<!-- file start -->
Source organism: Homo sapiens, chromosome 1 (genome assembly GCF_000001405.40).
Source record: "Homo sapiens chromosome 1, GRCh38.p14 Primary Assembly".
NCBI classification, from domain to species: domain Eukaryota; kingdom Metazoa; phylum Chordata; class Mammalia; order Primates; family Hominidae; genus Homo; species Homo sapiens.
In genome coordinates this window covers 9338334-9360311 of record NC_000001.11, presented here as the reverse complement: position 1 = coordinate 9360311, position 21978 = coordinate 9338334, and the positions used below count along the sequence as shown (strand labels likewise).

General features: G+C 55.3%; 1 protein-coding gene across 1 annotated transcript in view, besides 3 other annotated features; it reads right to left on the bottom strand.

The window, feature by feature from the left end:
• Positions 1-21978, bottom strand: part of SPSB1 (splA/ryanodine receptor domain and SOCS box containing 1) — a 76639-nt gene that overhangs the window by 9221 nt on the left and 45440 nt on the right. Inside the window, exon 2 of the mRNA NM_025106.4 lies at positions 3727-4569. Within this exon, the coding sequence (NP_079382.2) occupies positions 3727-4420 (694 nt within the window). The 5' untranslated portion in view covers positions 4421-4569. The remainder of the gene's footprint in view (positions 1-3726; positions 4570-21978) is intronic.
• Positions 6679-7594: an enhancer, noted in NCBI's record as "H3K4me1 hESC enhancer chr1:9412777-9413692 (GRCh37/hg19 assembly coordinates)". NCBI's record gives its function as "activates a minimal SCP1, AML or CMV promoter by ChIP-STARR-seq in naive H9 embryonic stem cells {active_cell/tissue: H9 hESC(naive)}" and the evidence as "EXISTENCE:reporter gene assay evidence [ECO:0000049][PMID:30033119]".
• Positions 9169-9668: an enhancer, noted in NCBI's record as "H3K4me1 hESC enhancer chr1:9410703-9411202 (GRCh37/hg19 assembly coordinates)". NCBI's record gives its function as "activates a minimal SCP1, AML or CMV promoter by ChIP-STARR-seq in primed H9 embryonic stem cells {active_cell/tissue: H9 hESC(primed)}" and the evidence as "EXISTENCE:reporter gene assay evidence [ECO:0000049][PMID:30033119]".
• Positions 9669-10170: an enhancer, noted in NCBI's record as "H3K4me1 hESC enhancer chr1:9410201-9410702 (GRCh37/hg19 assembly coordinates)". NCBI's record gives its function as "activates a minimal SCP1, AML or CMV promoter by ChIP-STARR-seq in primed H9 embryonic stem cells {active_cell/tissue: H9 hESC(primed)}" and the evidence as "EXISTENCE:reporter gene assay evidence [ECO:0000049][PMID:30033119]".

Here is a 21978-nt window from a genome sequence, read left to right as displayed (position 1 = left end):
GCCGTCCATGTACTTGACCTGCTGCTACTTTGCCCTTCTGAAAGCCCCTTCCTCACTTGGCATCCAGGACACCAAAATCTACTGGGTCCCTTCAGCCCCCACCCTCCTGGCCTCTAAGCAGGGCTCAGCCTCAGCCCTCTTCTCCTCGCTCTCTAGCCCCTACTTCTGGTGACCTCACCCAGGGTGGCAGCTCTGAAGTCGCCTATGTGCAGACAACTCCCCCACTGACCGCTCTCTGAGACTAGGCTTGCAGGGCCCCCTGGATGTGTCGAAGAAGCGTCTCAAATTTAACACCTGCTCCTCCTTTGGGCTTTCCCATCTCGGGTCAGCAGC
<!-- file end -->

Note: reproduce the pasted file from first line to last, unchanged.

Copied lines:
Source organism: Homo sapiens, chromosome 1 (genome assembly GCF_000001405.40).
Source record: "Homo sapiens chromosome 1, GRCh38.p14 Primary Assembly".
NCBI classification, from domain to species: domain Eukaryota; kingdom Metazoa; phylum Chordata; class Mammalia; order Primates; family Hominidae; genus Homo; species Homo sapiens.
In genome coordinates this window covers 9338334-9360311 of record NC_000001.11, presented here as the reverse complement: position 1 = coordinate 9360311, position 21978 = coordinate 9338334, and the positions used below count along the sequence as shown (strand labels likewise).

General features: G+C 55.3%; 1 protein-coding gene across 1 annotated transcript in view, besides 3 other annotated features; it reads right to left on the bottom strand.

The window, feature by feature from the left end:
• Positions 1-21978, bottom strand: part of SPSB1 (splA/ryanodine receptor domain and SOCS box containing 1) — a 76639-nt gene that overhangs the window by 9221 nt on the left and 45440 nt on the right. Inside the window, exon 2 of the mRNA NM_025106.4 lies at positions 3727-4569. Within this exon, the coding sequence (NP_079382.2) occupies positions 3727-4420 (694 nt within the window). The 5' untranslated portion in view covers positions 4421-4569. The remainder of the gene's footprint in view (positions 1-3726; positions 4570-21978) is intronic.
• Positions 6679-7594: an enhancer, noted in NCBI's record as "H3K4me1 hESC enhancer chr1:9412777-9413692 (GRCh37/hg19 assembly coordinates)". NCBI's record gives its function as "activates a minimal SCP1, AML or CMV promoter by ChIP-STARR-seq in naive H9 embryonic stem cells {active_cell/tissue: H9 hESC(naive)}" and the evidence as "EXISTENCE:reporter gene assay evidence [ECO:0000049][PMID:30033119]".
• Positions 9169-9668: an enhancer, noted in NCBI's record as "H3K4me1 hESC enhancer chr1:9410703-9411202 (GRCh37/hg19 assembly coordinates)". NCBI's record gives its function as "activates a minimal SCP1, AML or CMV promoter by ChIP-STARR-seq in primed H9 embryonic stem cells {active_cell/tissue: H9 hESC(primed)}" and the evidence as "EXISTENCE:reporter gene assay evidence [ECO:0000049][PMID:30033119]".
• Positions 9669-10170: an enhancer, noted in NCBI's record as "H3K4me1 hESC enhancer chr1:9410201-9410702 (GRCh37/hg19 assembly coordinates)". NCBI's record gives its function as "activates a minimal SCP1, AML or CMV promoter by ChIP-STARR-seq in primed H9 embryonic stem cells {active_cell/tissue: H9 hESC(primed)}" and the evidence as "EXISTENCE:reporter gene assay evidence [ECO:0000049][PMID:30033119]".

Here is a 21978-nt window from a genome sequence, read left to right as displayed (position 1 = left end):
GCCGTCCATGTACTTGACCTGCTGCTACTTTGCCCTTCTGAAAGCCCCTTCCTCACTTGGCATCCAGGACACCAAAATCTACTGGGTCCCTTCAGCCCCCACCCTCCTGGCCTCTAAGCAGGGCTCAGCCTCAGCCCTCTTCTCCTCGCTCTCTAGCCCCTACTTCTGGTGACCTCACCCAGGGTGGCAGCTCTGAAGTCGCCTATGTGCAGACAACTCCCCCACTGACCGCTCTCTGAGACTAGGCTTGCAGGGCCCCCTGGATGTGTCGAAGAAGCGTCTCAAATTTAACACCTGCTCCTCCTTTGGGCTTTCCCATCTCGGGTCAGCAGC